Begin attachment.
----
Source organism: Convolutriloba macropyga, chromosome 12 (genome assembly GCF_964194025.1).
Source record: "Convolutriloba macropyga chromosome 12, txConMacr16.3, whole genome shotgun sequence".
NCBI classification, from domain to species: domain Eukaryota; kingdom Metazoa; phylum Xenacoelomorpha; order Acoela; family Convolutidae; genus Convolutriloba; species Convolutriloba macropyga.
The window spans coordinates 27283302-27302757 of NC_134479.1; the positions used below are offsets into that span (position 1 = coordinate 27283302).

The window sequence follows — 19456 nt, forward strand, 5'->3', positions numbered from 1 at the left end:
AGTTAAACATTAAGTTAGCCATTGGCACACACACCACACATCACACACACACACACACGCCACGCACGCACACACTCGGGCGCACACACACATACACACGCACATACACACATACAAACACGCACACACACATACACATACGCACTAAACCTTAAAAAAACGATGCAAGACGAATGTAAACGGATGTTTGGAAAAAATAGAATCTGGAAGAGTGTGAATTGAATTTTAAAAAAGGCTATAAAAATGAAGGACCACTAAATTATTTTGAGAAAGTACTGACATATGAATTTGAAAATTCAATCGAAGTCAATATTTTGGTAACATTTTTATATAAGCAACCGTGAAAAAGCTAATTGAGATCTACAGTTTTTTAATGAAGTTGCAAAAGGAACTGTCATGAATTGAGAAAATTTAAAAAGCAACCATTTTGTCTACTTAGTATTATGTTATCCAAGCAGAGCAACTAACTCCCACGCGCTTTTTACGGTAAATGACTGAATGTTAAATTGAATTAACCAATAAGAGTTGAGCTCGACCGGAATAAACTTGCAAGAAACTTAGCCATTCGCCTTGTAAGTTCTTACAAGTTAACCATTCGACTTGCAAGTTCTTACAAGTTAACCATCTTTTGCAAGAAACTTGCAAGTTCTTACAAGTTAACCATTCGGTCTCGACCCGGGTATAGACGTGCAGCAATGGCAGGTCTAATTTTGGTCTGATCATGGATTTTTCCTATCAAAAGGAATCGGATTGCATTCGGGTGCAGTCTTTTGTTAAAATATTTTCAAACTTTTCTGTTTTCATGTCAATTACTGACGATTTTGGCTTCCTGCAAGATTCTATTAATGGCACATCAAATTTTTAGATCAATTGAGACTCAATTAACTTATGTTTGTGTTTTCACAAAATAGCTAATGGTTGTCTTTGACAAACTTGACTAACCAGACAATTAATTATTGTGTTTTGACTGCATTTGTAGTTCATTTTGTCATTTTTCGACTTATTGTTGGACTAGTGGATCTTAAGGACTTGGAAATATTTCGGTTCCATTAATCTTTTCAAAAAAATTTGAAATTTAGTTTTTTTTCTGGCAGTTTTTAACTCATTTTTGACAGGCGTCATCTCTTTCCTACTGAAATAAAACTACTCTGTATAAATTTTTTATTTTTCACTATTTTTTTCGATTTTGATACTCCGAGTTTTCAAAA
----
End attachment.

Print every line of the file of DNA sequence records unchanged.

Source organism: Convolutriloba macropyga, chromosome 12 (genome assembly GCF_964194025.1).
Source record: "Convolutriloba macropyga chromosome 12, txConMacr16.3, whole genome shotgun sequence".
NCBI classification, from domain to species: domain Eukaryota; kingdom Metazoa; phylum Xenacoelomorpha; order Acoela; family Convolutidae; genus Convolutriloba; species Convolutriloba macropyga.
The window spans coordinates 27283302-27302757 of NC_134479.1; the positions used below are offsets into that span (position 1 = coordinate 27283302).

The window sequence follows — 19456 nt, forward strand, 5'->3', positions numbered from 1 at the left end:
AGTTAAACATTAAGTTAGCCATTGGCACACACACCACACATCACACACACACACACACGCCACGCACGCACACACTCGGGCGCACACACACATACACACGCACATACACACATACAAACACGCACACACACATACACATACGCACTAAACCTTAAAAAAACGATGCAAGACGAATGTAAACGGATGTTTGGAAAAAATAGAATCTGGAAGAGTGTGAATTGAATTTTAAAAAAGGCTATAAAAATGAAGGACCACTAAATTATTTTGAGAAAGTACTGACATATGAATTTGAAAATTCAATCGAAGTCAATATTTTGGTAACATTTTTATATAAGCAACCGTGAAAAAGCTAATTGAGATCTACAGTTTTTTAATGAAGTTGCAAAAGGAACTGTCATGAATTGAGAAAATTTAAAAAGCAACCATTTTGTCTACTTAGTATTATGTTATCCAAGCAGAGCAACTAACTCCCACGCGCTTTTTACGGTAAATGACTGAATGTTAAATTGAATTAACCAATAAGAGTTGAGCTCGACCGGAATAAACTTGCAAGAAACTTAGCCATTCGCCTTGTAAGTTCTTACAAGTTAACCATTCGACTTGCAAGTTCTTACAAGTTAACCATCTTTTGCAAGAAACTTGCAAGTTCTTACAAGTTAACCATTCGGTCTCGACCCGGGTATAGACGTGCAGCAATGGCAGGTCTAATTTTGGTCTGATCATGGATTTTTCCTATCAAAAGGAATCGGATTGCATTCGGGTGCAGTCTTTTGTTAAAATATTTTCAAACTTTTCTGTTTTCATGTCAATTACTGACGATTTTGGCTTCCTGCAAGATTCTATTAATGGCACATCAAATTTTTAGATCAATTGAGACTCAATTAACTTATGTTTGTGTTTTCACAAAATAGCTAATGGTTGTCTTTGACAAACTTGACTAACCAGACAATTAATTATTGTGTTTTGACTGCATTTGTAGTTCATTTTGTCATTTTTCGACTTATTGTTGGACTAGTGGATCTTAAGGACTTGGAAATATTTCGGTTCCATTAATCTTTTCAAAAAAATTTGAAATTTAGTTTTTTTTCTGGCAGTTTTTAACTCATTTTTGACAGGCGTCATCTCTTTCCTACTGAAATAAAACTACTCTGTATAAATTTTTTATTTTTCACTATTTTTTTCGATTTTGATACTCCGAGTTTTCAAAA